Three‐dimensional printing and the surgeon

Additive manufacturing technology refers to a variety of processes in which digital model data can be used to create three‐dimensional (3D) objects. The term has become widely synonymous with 3D printing.

An exponential growth in 3D printing technologies by scientists and clinicians has occurred in recent years, in the hope of improving patient care and outcomes. This technology already influences current clinical practice in preoperative planning, the use of intraoperative surgical aids and the development of bespoke prostheses. 3D printing is also a fundamental element in the concept of regenerative medicine designed to repair or replace damaged or diseased tissues and organs. This article presents an overview of current applications of 3D printing in surgical practice and examines potential developments in an age of digital healthcare.

Accurate imaging plays a major role in selecting patients for surgery and deciding on the most appropriate intervention. The surgeon needs this information to optimize operating times, and to predict and avoid potential complications. 3D printing and the construction of 3D models provide anatomical details in multiple planes and angles, along with haptic feedback obtained by being able physically to touch a replica that has a consistency similar to that of the living structure, with distinguishable vital structures including vessels and tumours. These geometric visuotactile senses allow comprehensive planning of unique and complex procedures with great precision.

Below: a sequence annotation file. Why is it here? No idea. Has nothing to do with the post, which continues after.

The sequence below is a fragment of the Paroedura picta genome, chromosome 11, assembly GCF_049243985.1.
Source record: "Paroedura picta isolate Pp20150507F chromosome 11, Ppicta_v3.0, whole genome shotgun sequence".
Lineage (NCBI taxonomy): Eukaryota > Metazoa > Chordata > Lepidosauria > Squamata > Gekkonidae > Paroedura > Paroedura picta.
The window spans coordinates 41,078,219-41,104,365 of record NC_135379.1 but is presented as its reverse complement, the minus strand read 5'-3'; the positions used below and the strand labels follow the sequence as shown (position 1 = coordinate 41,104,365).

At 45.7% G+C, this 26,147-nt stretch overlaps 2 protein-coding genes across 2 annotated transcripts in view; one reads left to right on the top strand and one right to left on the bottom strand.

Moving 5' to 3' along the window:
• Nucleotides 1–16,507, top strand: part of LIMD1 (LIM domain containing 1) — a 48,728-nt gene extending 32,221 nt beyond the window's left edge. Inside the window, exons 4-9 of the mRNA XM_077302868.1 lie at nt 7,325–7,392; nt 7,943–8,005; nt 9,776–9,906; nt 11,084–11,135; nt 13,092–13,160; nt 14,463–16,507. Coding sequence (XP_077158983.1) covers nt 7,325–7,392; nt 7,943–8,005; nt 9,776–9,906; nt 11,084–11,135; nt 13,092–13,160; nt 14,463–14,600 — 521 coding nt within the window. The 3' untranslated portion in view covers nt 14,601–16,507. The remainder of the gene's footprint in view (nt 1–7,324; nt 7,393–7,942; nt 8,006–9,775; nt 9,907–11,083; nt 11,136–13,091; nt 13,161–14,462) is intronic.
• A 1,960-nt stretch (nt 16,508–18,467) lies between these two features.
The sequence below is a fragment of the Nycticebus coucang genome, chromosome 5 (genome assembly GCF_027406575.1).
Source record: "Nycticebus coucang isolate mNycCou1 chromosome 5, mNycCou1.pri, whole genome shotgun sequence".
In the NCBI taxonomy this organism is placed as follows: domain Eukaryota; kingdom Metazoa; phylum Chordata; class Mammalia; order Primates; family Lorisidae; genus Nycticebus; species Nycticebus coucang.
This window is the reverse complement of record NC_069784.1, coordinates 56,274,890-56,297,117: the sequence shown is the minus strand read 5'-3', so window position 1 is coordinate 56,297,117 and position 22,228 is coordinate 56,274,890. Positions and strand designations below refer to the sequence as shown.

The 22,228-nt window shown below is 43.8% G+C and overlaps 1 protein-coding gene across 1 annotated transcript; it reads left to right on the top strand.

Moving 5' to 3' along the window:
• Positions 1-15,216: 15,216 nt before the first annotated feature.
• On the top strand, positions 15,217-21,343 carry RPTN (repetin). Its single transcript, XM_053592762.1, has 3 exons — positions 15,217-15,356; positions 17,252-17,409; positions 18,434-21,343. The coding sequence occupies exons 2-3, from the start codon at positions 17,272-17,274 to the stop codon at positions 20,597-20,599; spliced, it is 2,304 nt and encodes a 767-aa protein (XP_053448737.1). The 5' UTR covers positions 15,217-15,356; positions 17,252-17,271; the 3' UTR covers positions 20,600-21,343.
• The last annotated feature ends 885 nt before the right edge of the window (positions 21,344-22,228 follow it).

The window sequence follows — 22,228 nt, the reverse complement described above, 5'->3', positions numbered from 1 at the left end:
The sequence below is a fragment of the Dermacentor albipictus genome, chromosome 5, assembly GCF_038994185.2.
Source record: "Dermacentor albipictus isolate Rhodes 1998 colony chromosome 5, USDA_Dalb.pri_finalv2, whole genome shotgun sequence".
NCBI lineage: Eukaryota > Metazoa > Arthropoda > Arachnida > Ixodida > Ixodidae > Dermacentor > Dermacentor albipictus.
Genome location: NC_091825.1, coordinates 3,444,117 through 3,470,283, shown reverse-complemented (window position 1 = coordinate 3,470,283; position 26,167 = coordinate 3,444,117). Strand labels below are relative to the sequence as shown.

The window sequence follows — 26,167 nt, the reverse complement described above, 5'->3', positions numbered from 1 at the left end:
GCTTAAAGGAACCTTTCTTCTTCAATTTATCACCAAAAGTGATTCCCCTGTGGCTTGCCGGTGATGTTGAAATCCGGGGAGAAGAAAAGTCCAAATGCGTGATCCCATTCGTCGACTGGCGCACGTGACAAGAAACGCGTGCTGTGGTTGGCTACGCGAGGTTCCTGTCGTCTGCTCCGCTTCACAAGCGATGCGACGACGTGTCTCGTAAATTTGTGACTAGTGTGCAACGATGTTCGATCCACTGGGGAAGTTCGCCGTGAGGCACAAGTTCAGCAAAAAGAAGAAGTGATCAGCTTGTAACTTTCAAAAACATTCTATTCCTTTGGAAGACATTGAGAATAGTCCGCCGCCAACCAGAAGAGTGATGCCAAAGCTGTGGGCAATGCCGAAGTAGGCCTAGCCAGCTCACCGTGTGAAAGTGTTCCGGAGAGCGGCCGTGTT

Accurate imaging plays a major role in selecting patients for surgery and deciding on the most appropriate intervention. The surgeon needs this information to optimize operating times, and to predict and avoid potential complications. 3D printing and the construction of 3D models provide anatomical details in multiple planes and angles, along with haptic feedback obtained by being able physically to touch a replica that has a consistency similar to that of the living structure, with distinguishable vital structures including vessels and tumours. These geometric visuotactile senses allow comprehensive planning of unique and complex procedures with great precision.

To read the full article by Achala de Mel, click here.

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